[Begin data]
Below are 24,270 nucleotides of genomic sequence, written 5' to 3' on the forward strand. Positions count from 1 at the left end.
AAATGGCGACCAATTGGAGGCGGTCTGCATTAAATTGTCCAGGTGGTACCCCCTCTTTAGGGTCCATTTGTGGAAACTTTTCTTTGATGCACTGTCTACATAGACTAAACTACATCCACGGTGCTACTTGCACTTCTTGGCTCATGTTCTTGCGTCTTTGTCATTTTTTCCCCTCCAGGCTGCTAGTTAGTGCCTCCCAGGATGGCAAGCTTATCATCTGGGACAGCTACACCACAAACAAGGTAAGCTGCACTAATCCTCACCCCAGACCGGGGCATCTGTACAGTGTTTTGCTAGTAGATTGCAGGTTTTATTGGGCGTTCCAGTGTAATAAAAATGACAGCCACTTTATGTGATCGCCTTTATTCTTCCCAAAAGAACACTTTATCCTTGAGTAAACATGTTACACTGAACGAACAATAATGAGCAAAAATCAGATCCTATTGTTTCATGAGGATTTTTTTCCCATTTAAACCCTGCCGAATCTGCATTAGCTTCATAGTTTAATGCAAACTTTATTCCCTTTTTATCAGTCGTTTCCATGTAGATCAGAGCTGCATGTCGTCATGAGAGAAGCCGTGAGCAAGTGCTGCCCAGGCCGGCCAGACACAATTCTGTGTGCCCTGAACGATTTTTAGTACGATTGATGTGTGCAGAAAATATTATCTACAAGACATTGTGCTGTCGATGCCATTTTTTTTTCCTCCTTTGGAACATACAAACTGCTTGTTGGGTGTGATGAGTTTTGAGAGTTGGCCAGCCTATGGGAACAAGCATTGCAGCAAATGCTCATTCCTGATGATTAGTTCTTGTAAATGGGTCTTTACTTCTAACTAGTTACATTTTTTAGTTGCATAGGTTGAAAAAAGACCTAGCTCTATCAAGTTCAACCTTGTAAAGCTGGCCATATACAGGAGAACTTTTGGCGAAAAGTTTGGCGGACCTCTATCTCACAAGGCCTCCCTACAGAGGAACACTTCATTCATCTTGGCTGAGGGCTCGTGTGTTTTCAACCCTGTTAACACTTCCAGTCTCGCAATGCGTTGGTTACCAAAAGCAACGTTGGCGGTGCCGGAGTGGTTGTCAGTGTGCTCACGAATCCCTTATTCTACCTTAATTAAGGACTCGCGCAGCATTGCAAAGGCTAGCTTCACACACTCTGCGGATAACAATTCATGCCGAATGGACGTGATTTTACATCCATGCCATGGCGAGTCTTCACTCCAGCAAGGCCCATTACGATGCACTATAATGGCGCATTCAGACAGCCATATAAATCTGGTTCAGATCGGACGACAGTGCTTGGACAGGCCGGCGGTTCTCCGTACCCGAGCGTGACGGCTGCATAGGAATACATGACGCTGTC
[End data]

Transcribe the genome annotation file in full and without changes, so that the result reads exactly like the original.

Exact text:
Below are 24,270 nucleotides of genomic sequence, written 5' to 3' on the forward strand. Positions count from 1 at the left end.
AAATGGCGACCAATTGGAGGCGGTCTGCATTAAATTGTCCAGGTGGTACCCCCTCTTTAGGGTCCATTTGTGGAAACTTTTCTTTGATGCACTGTCTACATAGACTAAACTACATCCACGGTGCTACTTGCACTTCTTGGCTCATGTTCTTGCGTCTTTGTCATTTTTTCCCCTCCAGGCTGCTAGTTAGTGCCTCCCAGGATGGCAAGCTTATCATCTGGGACAGCTACACCACAAACAAGGTAAGCTGCACTAATCCTCACCCCAGACCGGGGCATCTGTACAGTGTTTTGCTAGTAGATTGCAGGTTTTATTGGGCGTTCCAGTGTAATAAAAATGACAGCCACTTTATGTGATCGCCTTTATTCTTCCCAAAAGAACACTTTATCCTTGAGTAAACATGTTACACTGAACGAACAATAATGAGCAAAAATCAGATCCTATTGTTTCATGAGGATTTTTTTCCCATTTAAACCCTGCCGAATCTGCATTAGCTTCATAGTTTAATGCAAACTTTATTCCCTTTTTATCAGTCGTTTCCATGTAGATCAGAGCTGCATGTCGTCATGAGAGAAGCCGTGAGCAAGTGCTGCCCAGGCCGGCCAGACACAATTCTGTGTGCCCTGAACGATTTTTAGTACGATTGATGTGTGCAGAAAATATTATCTACAAGACATTGTGCTGTCGATGCCATTTTTTTTTCCTCCTTTGGAACATACAAACTGCTTGTTGGGTGTGATGAGTTTTGAGAGTTGGCCAGCCTATGGGAACAAGCATTGCAGCAAATGCTCATTCCTGATGATTAGTTCTTGTAAATGGGTCTTTACTTCTAACTAGTTACATTTTTTAGTTGCATAGGTTGAAAAAAGACCTAGCTCTATCAAGTTCAACCTTGTAAAGCTGGCCATATACAGGAGAACTTTTGGCGAAAAGTTTGGCGGACCTCTATCTCACAAGGCCTCCCTACAGAGGAACACTTCATTCATCTTGGCTGAGGGCTCGTGTGTTTTCAACCCTGTTAACACTTCCAGTCTCGCAATGCGTTGGTTACCAAAAGCAACGTTGGCGGTGCCGGAGTGGTTGTCAGTGTGCTCACGAATCCCTTATTCTACCTTAATTAAGGACTCGCGCAGCATTGCAAAGGCTAGCTTCACACACTCTGCGGATAACAATTCATGCCGAATGGACGTGATTTTACATCCATGCCATGGCGAGTCTTCACTCCAGCAAGGCCCATTACGATGCACTATAATGGCGCATTCAGACAGCCATATAAATCTGGTTCAGATCGGACGACAGTGCTTGGACAGGCCGGCGGTTCTCCGTACCCGAGCGTGACGGCTGCATAGGAATACATGACGCTGTC